Year published :January 2017
Pages :214 pp.
Size :14x21 cm.
Black & White illustrations :6
Five Studies on Khun Chang Khun Phaen: The Many Faces of a Thai Literary Classicby Chris Baker and Pasuk Phongpaichit
Edited by Chris Baker and Pasuk Phongpaichit
Siam’s great folk epic The Tale of Khun Chang Khun Phaen has entertained and delighted readers and audiences down through the centuries, with its rich and earthy portrayal of life and relationships in love and war. Here, a mix of Thai and Western scholars present five critical essays that uncover hidden layers of meaning and expose new themes using theories and approaches developed mainly within the field of Western literary criticism.
The first two essays arise out of the crucible of Thailand’s social upheaval and student protest movement in the early 1970s, when Thai literary criticism was nascent. They argue that the tale shows a society without principle, and the characters reveal the latent aggression that resides universally in the human psyche. The remaining three essays originated a generation or more later. The third essay contends that the tale was designed to teach Buddhist morality by employing the Three Worlds cosmography and the law of karma. The fourth essay analyzes the forest as a metaphorical space for the recovery of selfhood, and the final essay examines the tale as a manual that gives crucial guidance on power and politics.
“One measure of a literary classic is that it reflects the complexity of real life and can be read in many different ways,” the introduction states. This first collection of English-language studies on The Tale of Khun Chang Khun Phaen will enhance the understanding and enjoyment of a great Asian classic.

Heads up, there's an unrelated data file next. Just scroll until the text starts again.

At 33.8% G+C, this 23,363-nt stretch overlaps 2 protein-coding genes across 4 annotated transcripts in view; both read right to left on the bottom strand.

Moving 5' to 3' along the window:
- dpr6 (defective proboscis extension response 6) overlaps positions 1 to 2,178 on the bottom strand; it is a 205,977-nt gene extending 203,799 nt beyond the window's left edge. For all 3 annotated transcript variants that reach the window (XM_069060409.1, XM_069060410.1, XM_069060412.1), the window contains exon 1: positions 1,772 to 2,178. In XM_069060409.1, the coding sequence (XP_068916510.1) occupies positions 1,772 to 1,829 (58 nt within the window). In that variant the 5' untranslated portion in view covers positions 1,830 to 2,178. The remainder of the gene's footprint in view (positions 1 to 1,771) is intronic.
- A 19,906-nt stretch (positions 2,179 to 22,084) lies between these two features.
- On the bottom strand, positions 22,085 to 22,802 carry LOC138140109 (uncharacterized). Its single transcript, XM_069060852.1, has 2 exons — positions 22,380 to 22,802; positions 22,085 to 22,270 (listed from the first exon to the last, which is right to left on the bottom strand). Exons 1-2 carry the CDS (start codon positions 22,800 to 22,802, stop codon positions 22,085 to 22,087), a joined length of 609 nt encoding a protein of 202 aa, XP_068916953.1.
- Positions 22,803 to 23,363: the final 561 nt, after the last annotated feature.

- A Society Which Lacks Principle—ML Boonlua Debyasuvarn
- The Aggression of Characters in Khun Chang Khun Phaen—Cholthira Satyawadhna
- Khun Chang Khun Phaen and the Moral Landscape of the Three Worlds Cosmology—Warunee Osatharom
- Space, Identity, and Self-Definition: The Forest in Khun Chang Khun Phaen—David C. Atherton
- The Revolt of Khun Phaen: Contesting Power in Early Modern Siam—Chris Baker and Pasuk Phongpaichit
- Literary critiques by both Thai and Western scholars
- Illuminates a variety of themes and interpretations of Khun Chang Khun Phaen
- Record of early Thai literary criticism in translation
- Provides a window on Thai society, culture, and religious values
- Includes six b/w illustrations
About the Editors
Chris Baker is a historian and long-time resident of Thailand. Pasuk Phongpaichit is professor of economics at Chulalongkorn University. In 2010 they won the A. L. Becker Southeast Asian Literature in Translation Prize for their translation of Khun Chang Khun Phaen. They have also translated the Thai epic poem Yuan Phai, the Defeat of Lanna.
What Others Are Saying
“Baker and Pasuk have single-handedly invigorated international interest in classical Thai literature by translating the monumental folk epic Khun Chang Khun Phaen. Now they have compiled this invaluable collection of essays that illustrates how the epic has been read and understood. Three of the essays are superb translations of classic studies by Thai literary scholars—Boonlua, Cholthira, and Warunee. Baker and Pasuk have thrown down a gauntlet to challenge non-Thai-reading literary scholars to deploy current literary theory in conversation with their Thai colleagues. I hope that sparks will fly.”—Thak Chaloemtiarana, professor of Asian literature, religion, culture, and Southeast Asian studies, Cornell University
literary criticism | Thai literature | folk epic | Siam